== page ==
The desktop computer tower is often paired with a display, keyboard, and mouse. Depending on a person's preference, computer displays can usually be purchased separately and will vary in size.
One of the major benefits to choosing a desktop computer setup over a laptop is customization. Some manufacturers will allow a buyer to build their own system from the ground up using custom components of one's own choosing, as opposed to only having a few options from the factory (i.e. memory and monitor type).
Additionally, computer maintenance is made easier with a desktop tower versus an all-in-one computer or laptop that requires special equipment and technical support to service.
Desktop computers are easy to upgrade, particularly when the tower casing has significant room for expansion or additional components. Finally, a desktop computer does not have to rely on battery power or constant recharging.
Evolution Of Computer Bulk To Modern Power
The age of desktop computers stepped out of its infancy in the late 1970s with the introduction of one of the first mass-produced home microcomputers called the Apple II. This computer was designed by American inventor Steve Wozniak with the development of its foam-molded plastic cover credited to current Apple Inc CEO Tim Cook.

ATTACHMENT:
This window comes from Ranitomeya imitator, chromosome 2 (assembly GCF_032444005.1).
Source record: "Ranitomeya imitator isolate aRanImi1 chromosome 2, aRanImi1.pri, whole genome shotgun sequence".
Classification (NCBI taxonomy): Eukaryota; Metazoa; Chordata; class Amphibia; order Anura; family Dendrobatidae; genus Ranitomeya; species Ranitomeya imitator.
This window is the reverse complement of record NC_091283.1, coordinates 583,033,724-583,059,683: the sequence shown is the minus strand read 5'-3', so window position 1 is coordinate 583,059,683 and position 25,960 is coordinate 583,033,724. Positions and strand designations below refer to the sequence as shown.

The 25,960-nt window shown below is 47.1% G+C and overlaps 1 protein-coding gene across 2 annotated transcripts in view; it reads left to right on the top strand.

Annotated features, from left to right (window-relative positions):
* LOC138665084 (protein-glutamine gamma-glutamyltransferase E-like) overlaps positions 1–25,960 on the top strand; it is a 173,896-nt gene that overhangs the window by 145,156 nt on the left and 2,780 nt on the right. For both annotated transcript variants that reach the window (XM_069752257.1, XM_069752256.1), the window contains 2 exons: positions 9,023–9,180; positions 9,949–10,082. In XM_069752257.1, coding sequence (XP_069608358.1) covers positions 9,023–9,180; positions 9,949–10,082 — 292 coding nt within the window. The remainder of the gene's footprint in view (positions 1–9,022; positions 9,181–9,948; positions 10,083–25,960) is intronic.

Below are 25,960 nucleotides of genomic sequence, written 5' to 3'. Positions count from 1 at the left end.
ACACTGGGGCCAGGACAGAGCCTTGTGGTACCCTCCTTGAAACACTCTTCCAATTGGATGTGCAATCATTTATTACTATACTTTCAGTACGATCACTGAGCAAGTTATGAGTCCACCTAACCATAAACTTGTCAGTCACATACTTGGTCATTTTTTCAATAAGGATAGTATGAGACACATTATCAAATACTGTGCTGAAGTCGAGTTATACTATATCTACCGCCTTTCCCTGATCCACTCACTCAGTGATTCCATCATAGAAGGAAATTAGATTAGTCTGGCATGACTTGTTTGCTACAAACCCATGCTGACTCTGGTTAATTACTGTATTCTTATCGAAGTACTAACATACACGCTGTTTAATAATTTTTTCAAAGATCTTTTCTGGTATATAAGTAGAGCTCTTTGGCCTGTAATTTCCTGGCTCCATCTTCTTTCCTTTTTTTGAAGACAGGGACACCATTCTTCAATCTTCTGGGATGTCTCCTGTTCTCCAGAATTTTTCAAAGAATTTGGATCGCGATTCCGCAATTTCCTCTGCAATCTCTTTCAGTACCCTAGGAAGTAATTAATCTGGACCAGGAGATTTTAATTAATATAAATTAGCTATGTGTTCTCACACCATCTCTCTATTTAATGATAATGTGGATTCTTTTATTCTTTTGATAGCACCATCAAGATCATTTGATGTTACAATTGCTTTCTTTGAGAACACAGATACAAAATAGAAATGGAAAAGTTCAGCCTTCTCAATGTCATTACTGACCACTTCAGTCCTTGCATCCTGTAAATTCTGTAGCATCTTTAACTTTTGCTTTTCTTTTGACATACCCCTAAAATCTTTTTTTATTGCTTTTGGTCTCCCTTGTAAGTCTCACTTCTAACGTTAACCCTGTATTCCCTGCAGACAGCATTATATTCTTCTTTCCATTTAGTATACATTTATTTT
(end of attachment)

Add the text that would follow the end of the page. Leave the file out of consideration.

Throughout the 1980s and 1990s, the most popular desktop computers were the IBM Personal Computer, released in 1981, and the Apple Macintosh. These computers were housed in a horizontally-oriented casing with a display screen placed on top of the case in order to save space on a user's desk. Throughout the course of the 1990s, desktop cases became less common in favor of computer towers that could be placed to one side or under the user's desk, freeing up additional space for monitors of increased size. Desktop towers continue to remain popular in office environments.
The desktop computer tower also provided improved support for those into computer gaming during the 1990s, as game development often required continual upgrades to both a computer's central processing unit (CPU) and graphics card in order to support the gaming environments.